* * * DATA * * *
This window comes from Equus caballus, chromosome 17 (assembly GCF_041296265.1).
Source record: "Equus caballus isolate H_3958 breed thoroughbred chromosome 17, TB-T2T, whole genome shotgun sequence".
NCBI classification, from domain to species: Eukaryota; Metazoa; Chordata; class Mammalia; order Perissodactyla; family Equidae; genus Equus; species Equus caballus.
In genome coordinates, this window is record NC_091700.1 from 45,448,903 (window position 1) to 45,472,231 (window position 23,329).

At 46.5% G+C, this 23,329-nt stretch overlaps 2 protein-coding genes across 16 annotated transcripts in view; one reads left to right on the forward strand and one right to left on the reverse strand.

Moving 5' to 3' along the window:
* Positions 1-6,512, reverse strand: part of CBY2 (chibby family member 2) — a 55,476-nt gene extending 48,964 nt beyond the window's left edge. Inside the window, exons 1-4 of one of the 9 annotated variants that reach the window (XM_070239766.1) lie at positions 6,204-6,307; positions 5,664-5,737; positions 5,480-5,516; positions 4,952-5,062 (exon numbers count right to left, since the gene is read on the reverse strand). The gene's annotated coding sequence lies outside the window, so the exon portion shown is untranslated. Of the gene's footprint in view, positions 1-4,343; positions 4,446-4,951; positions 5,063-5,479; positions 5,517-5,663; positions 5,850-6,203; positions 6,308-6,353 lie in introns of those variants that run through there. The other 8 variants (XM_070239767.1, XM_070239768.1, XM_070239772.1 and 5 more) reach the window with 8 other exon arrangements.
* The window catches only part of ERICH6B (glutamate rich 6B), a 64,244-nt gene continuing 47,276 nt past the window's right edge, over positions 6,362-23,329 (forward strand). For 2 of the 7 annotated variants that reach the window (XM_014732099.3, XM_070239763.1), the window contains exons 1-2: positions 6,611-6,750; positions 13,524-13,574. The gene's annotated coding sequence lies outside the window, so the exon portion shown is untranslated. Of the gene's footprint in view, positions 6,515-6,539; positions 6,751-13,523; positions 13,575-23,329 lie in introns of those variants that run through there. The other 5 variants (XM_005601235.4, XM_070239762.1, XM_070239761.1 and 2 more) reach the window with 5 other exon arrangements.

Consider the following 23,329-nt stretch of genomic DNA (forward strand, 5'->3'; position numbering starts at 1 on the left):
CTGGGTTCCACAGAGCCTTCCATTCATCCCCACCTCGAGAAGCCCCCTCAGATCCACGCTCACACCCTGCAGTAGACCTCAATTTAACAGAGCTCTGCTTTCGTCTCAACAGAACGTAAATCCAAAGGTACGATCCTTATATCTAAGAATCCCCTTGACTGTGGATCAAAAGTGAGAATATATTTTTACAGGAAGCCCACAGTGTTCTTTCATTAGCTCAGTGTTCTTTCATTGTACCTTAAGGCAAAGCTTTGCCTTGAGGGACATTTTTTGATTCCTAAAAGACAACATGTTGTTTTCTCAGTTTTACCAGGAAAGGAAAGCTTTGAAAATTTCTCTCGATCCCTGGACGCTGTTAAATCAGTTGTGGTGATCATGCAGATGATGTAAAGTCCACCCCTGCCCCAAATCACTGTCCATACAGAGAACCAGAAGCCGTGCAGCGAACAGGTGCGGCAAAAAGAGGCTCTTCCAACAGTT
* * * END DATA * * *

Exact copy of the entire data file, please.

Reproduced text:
This window comes from Equus caballus, chromosome 17 (assembly GCF_041296265.1).
Source record: "Equus caballus isolate H_3958 breed thoroughbred chromosome 17, TB-T2T, whole genome shotgun sequence".
NCBI classification, from domain to species: Eukaryota; Metazoa; Chordata; class Mammalia; order Perissodactyla; family Equidae; genus Equus; species Equus caballus.
In genome coordinates, this window is record NC_091700.1 from 45,448,903 (window position 1) to 45,472,231 (window position 23,329).

At 46.5% G+C, this 23,329-nt stretch overlaps 2 protein-coding genes across 16 annotated transcripts in view; one reads left to right on the forward strand and one right to left on the reverse strand.

Moving 5' to 3' along the window:
* Positions 1-6,512, reverse strand: part of CBY2 (chibby family member 2) — a 55,476-nt gene extending 48,964 nt beyond the window's left edge. Inside the window, exons 1-4 of one of the 9 annotated variants that reach the window (XM_070239766.1) lie at positions 6,204-6,307; positions 5,664-5,737; positions 5,480-5,516; positions 4,952-5,062 (exon numbers count right to left, since the gene is read on the reverse strand). The gene's annotated coding sequence lies outside the window, so the exon portion shown is untranslated. Of the gene's footprint in view, positions 1-4,343; positions 4,446-4,951; positions 5,063-5,479; positions 5,517-5,663; positions 5,850-6,203; positions 6,308-6,353 lie in introns of those variants that run through there. The other 8 variants (XM_070239767.1, XM_070239768.1, XM_070239772.1 and 5 more) reach the window with 8 other exon arrangements.
* The window catches only part of ERICH6B (glutamate rich 6B), a 64,244-nt gene continuing 47,276 nt past the window's right edge, over positions 6,362-23,329 (forward strand). For 2 of the 7 annotated variants that reach the window (XM_014732099.3, XM_070239763.1), the window contains exons 1-2: positions 6,611-6,750; positions 13,524-13,574. The gene's annotated coding sequence lies outside the window, so the exon portion shown is untranslated. Of the gene's footprint in view, positions 6,515-6,539; positions 6,751-13,523; positions 13,575-23,329 lie in introns of those variants that run through there. The other 5 variants (XM_005601235.4, XM_070239762.1, XM_070239761.1 and 2 more) reach the window with 5 other exon arrangements.

Consider the following 23,329-nt stretch of genomic DNA (forward strand, 5'->3'; position numbering starts at 1 on the left):
CTGGGTTCCACAGAGCCTTCCATTCATCCCCACCTCGAGAAGCCCCCTCAGATCCACGCTCACACCCTGCAGTAGACCTCAATTTAACAGAGCTCTGCTTTCGTCTCAACAGAACGTAAATCCAAAGGTACGATCCTTATATCTAAGAATCCCCTTGACTGTGGATCAAAAGTGAGAATATATTTTTACAGGAAGCCCACAGTGTTCTTTCATTAGCTCAGTGTTCTTTCATTGTACCTTAAGGCAAAGCTTTGCCTTGAGGGACATTTTTTGATTCCTAAAAGACAACATGTTGTTTTCTCAGTTTTACCAGGAAAGGAAAGCTTTGAAAATTTCTCTCGATCCCTGGACGCTGTTAAATCAGTTGTGGTGATCATGCAGATGATGTAAAGTCCACCCCTGCCCCAAATCACTGTCCATACAGAGAACCAGAAGCCGTGCAGCGAACAGGTGCGGCAAAAAGAGGCTCTTCCAACAGTT